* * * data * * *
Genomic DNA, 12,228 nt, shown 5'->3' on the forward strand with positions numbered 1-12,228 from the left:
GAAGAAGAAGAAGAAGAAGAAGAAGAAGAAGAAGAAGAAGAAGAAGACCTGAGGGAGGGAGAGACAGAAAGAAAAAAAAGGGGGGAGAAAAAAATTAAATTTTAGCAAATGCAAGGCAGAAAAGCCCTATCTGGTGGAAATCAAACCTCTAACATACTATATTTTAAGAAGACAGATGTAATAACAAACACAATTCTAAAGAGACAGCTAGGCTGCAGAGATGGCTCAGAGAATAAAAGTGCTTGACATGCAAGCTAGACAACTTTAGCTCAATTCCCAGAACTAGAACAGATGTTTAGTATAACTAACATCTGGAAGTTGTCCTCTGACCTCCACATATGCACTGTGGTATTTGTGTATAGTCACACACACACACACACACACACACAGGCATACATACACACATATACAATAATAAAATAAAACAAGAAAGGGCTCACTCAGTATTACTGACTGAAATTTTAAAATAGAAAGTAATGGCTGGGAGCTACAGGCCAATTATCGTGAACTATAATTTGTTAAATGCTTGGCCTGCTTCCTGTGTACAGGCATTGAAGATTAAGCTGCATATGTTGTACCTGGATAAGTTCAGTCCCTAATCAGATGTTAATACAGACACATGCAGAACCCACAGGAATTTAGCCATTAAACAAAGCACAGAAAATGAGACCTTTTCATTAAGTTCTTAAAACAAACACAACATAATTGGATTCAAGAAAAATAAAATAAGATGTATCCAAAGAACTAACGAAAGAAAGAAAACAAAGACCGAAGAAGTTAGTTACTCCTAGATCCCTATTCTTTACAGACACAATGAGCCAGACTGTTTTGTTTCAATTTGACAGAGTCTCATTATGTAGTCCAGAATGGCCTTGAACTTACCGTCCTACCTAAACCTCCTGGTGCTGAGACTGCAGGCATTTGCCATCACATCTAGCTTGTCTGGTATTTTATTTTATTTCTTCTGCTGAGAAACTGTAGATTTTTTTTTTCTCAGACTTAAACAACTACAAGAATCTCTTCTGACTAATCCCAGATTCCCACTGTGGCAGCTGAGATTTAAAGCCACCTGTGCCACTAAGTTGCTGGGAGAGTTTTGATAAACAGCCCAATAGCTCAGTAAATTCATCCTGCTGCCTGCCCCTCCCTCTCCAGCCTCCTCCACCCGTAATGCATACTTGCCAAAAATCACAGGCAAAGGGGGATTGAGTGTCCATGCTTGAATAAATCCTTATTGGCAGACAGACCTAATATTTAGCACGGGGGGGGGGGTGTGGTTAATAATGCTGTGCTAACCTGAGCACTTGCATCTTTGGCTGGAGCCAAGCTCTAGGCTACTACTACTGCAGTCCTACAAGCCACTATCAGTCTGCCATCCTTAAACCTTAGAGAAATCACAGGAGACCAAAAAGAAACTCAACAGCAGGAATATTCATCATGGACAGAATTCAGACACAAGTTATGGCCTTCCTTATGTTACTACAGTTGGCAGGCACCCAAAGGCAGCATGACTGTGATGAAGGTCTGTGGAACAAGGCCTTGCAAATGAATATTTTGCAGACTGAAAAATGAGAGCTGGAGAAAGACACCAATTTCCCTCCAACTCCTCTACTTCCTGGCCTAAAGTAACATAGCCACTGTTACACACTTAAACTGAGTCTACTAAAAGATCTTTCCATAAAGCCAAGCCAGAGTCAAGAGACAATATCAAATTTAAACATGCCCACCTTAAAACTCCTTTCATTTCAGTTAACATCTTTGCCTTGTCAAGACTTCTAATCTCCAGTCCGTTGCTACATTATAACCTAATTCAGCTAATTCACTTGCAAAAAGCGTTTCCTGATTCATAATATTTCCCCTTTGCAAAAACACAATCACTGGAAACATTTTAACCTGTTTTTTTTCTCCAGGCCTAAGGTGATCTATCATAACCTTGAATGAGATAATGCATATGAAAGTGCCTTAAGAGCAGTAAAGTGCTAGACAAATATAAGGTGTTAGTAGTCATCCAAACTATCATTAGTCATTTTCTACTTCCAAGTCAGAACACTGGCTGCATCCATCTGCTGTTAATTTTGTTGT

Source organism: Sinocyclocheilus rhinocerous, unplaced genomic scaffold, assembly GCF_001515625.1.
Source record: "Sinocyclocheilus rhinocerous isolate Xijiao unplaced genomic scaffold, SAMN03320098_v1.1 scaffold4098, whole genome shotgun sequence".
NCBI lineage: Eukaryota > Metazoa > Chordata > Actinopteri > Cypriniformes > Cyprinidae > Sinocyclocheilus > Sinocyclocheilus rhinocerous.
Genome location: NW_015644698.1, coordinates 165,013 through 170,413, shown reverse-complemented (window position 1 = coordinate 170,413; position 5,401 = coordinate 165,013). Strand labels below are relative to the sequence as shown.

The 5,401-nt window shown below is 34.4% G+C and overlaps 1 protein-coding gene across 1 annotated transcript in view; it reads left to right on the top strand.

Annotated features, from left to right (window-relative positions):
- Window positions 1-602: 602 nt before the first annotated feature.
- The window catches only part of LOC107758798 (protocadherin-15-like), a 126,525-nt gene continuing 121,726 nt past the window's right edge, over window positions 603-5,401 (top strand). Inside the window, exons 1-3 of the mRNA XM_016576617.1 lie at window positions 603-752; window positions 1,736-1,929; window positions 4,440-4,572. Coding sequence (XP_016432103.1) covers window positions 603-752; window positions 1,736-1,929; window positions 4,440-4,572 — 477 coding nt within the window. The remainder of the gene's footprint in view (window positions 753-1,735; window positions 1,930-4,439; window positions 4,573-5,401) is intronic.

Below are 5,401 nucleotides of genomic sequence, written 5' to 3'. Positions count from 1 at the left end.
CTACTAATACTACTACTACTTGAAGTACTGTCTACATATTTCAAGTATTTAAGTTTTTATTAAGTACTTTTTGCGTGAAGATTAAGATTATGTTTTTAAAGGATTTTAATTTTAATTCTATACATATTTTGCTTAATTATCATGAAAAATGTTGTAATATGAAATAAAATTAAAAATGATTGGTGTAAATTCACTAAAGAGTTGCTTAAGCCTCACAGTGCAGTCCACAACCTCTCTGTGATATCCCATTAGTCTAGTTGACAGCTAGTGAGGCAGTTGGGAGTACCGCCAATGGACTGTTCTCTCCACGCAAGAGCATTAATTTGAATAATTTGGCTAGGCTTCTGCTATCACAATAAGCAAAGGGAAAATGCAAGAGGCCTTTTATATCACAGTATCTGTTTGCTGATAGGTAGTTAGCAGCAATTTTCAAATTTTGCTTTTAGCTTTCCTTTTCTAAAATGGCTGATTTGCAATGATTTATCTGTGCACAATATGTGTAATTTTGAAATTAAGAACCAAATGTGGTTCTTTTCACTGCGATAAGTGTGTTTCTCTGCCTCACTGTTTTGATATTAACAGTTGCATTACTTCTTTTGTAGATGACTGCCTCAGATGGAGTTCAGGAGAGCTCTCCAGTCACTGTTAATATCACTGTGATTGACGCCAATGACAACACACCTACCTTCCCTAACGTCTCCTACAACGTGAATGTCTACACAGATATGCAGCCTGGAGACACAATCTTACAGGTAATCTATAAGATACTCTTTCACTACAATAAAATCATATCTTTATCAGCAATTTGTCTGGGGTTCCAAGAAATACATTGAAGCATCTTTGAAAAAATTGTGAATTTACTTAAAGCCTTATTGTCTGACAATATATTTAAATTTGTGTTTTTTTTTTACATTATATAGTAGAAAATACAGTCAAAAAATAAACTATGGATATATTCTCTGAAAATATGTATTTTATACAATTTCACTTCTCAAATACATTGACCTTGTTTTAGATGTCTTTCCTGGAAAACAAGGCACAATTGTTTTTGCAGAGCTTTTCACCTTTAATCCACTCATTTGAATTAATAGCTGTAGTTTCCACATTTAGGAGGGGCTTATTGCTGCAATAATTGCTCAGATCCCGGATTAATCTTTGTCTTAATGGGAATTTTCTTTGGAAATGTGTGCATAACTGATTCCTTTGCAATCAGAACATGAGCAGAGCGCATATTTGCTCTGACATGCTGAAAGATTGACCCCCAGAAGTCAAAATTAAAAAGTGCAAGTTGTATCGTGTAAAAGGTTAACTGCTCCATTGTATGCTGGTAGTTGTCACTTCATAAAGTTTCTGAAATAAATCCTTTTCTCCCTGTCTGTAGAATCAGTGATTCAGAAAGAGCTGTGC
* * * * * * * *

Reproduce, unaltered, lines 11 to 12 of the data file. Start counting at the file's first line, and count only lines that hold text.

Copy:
Below are 5,401 nucleotides of genomic sequence, written 5' to 3'. Positions count from 1 at the left end.
CTACTAATACTACTACTACTTGAAGTACTGTCTACATATTTCAAGTATTTAAGTTTTTATTAAGTACTTTTTGCGTGAAGATTAAGATTATGTTTTTAAAGGATTTTAATTTTAATTCTATACATATTTTGCTTAATTATCATGAAAAATGTTGTAATATGAAATAAAATTAAAAATGATTGGTGTAAATTCACTAAAGAGTTGCTTAAGCCTCACAGTGCAGTCCACAACCTCTCTGTGATATCCCATTAGTCTAGTTGACAGCTAGTGAGGCAGTTGGGAGTACCGCCAATGGACTGTTCTCTCCACGCAAGAGCATTAATTTGAATAATTTGGCTAGGCTTCTGCTATCACAATAAGCAAAGGGAAAATGCAAGAGGCCTTTTATATCACAGTATCTGTTTGCTGATAGGTAGTTAGCAGCAATTTTCAAATTTTGCTTTTAGCTTTCCTTTTCTAAAATGGCTGATTTGCAATGATTTATCTGTGCACAATATGTGTAATTTTGAAATTAAGAACCAAATGTGGTTCTTTTCACTGCGATAAGTGTGTTTCTCTGCCTCACTGTTTTGATATTAACAGTTGCATTACTTCTTTTGTAGATGACTGCCTCAGATGGAGTTCAGGAGAGCTCTCCAGTCACTGTTAATATCACTGTGATTGACGCCAATGACAACACACCTACCTTCCCTAACGTCTCCTACAACGTGAATGTCTACACAGATATGCAGCCTGGAGACACAATCTTACAGGTAATCTATAAGATACTCTTTCACTACAATAAAATCATATCTTTATCAGCAATTTGTCTGGGGTTCCAAGAAATACATTGAAGCATCTTTGAAAAAATTGTGAATTTACTTAAAGCCTTATTGTCTGACAATATATTTAAATTTGTGTTTTTTTTTTACATTATATAGTAGAAAATACAGTCAAAAAATAAACTATGGATATATTCTCTGAAAATATGTATTTTATACAATTTCACTTCTCAAATACATTGACCTTGTTTTAGATGTCTTTCCTGGAAAACAAGGCACAATTGTTTTTGCAGAGCTTTTCACCTTTAATCCACTCATTTGAATTAATAGCTGTAGTTTCCACATTTAGGAGGGGCTTATTGCTGCAATAATTGCTCAGATCCCGGATTAATCTTTGTCTTAATGGGAATTTTCTTTGGAAATGTGTGCATAACTGATTCCTTTGCAATCAGAACATGAGCAGAGCGCATATTTGCTCTGACATGCTGAAAGATTGACCCCCAGAAGTCAAAATTAAAAAGTGCAAGTTGTATCGTGTAAAAGGTTAACTGCTCCATTGTATGCTGGTAGTTGTCACTTCATAAAGTTTCTGAAATAAATCCTTTTCTCCCTGTCTGTAGAATCAGTGATTCAGAAAGAGCTGTGC